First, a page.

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Effects of Optic Nerve Section in the Retina

Tipo: Artículo
Autores: Germain, F.; Blanco, R.; de la Villa, Pedro.
Títuto Revista: Optic Nerve Disease Research Perspectives
Centro: 09 - UAH

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Effects of Optic Nerve Section in the Retina
Authors:  Francisco Germain, Román Blanco and Pedro de la Villa
The retina is a privileged tissue to study the Central Nervous System due to the
disposition in layers of different types of cells and synaptic plexus. By cutting the axon
not only the nervous transmission is interrupted, but also an apoptotic death is induced in
axotomized neurons. The study of morphological and functional changes of surviving
retinal ganglion cells (RGCs) after axotomy is important in order to be able to predict cell
survival, structure restoration and functional recovery. After axotomy there was a
progressive decrease in RGCs count with a death peak in the second week. In relation
with this cellular decrease in the ganglion cell layer, a significant reduction in the
thickness of the inner plexiform and ganglion cell layers of retinal cross-sections was
observed. Immunohistochemical studies also showed a remarkable disorganisation of the
layer stratification in the inner plexiform layer. However, some RGCs survive longer and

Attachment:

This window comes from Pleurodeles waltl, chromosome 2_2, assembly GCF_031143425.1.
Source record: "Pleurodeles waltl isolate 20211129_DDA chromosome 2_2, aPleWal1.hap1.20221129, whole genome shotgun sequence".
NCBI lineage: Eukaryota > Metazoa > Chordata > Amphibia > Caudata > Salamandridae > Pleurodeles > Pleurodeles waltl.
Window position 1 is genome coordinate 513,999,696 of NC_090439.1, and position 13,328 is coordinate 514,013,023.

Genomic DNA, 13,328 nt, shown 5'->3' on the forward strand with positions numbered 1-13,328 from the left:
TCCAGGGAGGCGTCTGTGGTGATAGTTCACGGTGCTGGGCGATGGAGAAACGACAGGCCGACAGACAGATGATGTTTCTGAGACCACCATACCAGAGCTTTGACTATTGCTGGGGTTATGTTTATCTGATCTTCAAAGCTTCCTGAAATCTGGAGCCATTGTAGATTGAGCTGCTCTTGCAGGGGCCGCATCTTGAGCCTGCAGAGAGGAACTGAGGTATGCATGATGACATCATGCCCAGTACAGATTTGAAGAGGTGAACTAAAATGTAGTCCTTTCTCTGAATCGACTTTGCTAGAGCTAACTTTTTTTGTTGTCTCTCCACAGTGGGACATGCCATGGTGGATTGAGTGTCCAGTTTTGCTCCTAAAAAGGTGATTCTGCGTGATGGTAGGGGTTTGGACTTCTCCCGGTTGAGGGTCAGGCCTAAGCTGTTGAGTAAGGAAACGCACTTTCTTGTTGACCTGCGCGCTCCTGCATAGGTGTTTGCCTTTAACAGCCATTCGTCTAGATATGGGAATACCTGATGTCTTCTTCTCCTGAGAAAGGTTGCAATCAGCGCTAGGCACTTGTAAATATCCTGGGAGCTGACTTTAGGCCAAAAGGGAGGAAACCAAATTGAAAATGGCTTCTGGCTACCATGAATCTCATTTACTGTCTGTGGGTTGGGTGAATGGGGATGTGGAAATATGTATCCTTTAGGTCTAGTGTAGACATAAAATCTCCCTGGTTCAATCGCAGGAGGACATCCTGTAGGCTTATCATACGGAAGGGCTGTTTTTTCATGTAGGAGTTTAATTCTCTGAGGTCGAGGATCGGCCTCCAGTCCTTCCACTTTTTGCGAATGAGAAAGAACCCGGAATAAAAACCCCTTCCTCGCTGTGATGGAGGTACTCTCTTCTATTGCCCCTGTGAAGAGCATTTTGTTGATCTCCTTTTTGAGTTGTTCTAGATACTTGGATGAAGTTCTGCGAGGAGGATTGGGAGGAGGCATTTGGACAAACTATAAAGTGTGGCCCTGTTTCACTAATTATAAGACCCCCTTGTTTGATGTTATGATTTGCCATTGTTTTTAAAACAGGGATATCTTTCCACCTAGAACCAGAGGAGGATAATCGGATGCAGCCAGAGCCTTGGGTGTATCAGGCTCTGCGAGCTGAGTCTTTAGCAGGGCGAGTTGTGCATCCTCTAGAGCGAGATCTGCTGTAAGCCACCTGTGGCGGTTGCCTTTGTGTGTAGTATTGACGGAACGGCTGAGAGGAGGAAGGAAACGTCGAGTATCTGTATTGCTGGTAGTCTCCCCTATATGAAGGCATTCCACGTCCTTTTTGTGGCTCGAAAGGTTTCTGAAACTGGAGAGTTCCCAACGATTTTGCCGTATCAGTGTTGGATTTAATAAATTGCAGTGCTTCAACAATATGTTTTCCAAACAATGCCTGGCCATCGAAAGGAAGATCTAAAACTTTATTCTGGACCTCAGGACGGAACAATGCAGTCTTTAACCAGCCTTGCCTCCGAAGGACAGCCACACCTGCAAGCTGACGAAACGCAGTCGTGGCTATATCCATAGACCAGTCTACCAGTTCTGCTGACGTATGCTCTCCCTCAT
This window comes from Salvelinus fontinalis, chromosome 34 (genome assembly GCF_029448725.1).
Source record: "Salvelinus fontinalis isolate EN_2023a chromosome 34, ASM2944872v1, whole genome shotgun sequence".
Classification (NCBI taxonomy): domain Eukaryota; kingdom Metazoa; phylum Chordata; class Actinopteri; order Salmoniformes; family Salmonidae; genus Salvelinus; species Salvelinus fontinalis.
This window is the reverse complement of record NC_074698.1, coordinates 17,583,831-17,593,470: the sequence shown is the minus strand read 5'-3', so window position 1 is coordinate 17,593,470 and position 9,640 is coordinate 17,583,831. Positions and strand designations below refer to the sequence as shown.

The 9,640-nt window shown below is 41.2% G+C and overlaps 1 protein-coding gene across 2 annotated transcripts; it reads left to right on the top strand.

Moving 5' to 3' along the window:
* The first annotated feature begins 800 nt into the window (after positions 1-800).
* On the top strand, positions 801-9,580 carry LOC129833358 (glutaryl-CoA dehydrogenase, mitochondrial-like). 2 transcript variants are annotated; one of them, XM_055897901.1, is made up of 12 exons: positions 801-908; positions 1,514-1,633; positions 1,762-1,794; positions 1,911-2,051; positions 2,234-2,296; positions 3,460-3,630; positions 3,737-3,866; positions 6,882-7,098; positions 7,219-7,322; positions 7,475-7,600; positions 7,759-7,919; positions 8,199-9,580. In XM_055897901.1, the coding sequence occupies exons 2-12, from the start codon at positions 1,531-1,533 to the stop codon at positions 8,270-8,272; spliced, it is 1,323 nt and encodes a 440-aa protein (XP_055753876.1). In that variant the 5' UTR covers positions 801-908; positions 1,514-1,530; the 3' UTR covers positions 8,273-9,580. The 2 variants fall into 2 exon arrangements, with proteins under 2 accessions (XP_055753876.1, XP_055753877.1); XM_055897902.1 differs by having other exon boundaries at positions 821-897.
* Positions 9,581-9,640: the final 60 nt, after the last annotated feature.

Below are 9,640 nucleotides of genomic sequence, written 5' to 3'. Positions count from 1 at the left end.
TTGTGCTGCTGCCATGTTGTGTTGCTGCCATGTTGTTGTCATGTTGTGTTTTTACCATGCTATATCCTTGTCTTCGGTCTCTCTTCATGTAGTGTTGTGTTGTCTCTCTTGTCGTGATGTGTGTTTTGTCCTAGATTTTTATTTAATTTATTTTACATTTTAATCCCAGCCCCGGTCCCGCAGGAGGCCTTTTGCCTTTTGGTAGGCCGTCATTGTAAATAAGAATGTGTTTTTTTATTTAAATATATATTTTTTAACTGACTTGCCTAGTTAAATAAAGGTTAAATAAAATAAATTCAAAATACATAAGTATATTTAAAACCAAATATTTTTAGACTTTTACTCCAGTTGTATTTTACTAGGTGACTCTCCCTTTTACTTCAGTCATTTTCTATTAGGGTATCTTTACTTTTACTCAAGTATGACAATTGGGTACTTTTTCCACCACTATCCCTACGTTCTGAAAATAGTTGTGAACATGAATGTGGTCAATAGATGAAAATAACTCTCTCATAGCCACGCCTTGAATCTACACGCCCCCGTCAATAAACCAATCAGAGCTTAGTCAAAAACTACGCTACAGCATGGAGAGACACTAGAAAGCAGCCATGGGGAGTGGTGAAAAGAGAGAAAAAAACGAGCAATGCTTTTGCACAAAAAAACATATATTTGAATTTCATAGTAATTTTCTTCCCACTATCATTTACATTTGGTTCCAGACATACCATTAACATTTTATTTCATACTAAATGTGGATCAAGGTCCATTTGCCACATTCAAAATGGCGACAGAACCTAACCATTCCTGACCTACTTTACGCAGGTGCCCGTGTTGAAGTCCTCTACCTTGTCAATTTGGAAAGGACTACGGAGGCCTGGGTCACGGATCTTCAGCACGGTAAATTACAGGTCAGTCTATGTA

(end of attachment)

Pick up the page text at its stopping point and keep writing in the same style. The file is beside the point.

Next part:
develop changes such as growth cones and abnormal processes, probably trying to adapt
to a new situation. Also an increase in the diameter of the soma and dendritic field was
observed. The morphometrical analysis of the surviving axotomized RGCs showed that
the number of dendritic segments did not differ significantly of control animals, however,
their length was longer in axotomized cells than in control cells. These few surviving
cells experienced significant morphological changes that were studied by light
microscopy after neurobiotin injection, transmission and scanning electron microscopy.
Ultrastructural analyses showed cytoplasmic vacuolar degeneration and signs of
membrane alteration suggesting that axotomy causes severe alterations in the
cytoskeleton. The functionality and possible connections with other cells are unknown.
To study functional changes of rabbit RGCs receptors in surviving cells two weeks after
axotomy, dissociated RGCs were recorded by whole cell patch-clamp technique. The
ionic currents induced by the application of excitatory (AMPA / kainate) and inhibitory
(GABA) neurotransmitter agonist in injured RGCs were analyzed and compared with cells from control retinas. While excitatory neurotransmitters were unable of inducing
ionic currents, the amplitudes of the GABA-induced currents were decreased to 20 % of
control. After optic nerve section, large RGCs have shown greater survival than other
types, possibly it might be in relation with these structural and functional adaptive
changes in neurotransmitter receptor. Knowledge of the action mechanisms, as well as
the determination of no return point in the evolution of the lesion are aspects that must be
known before to start a therapy.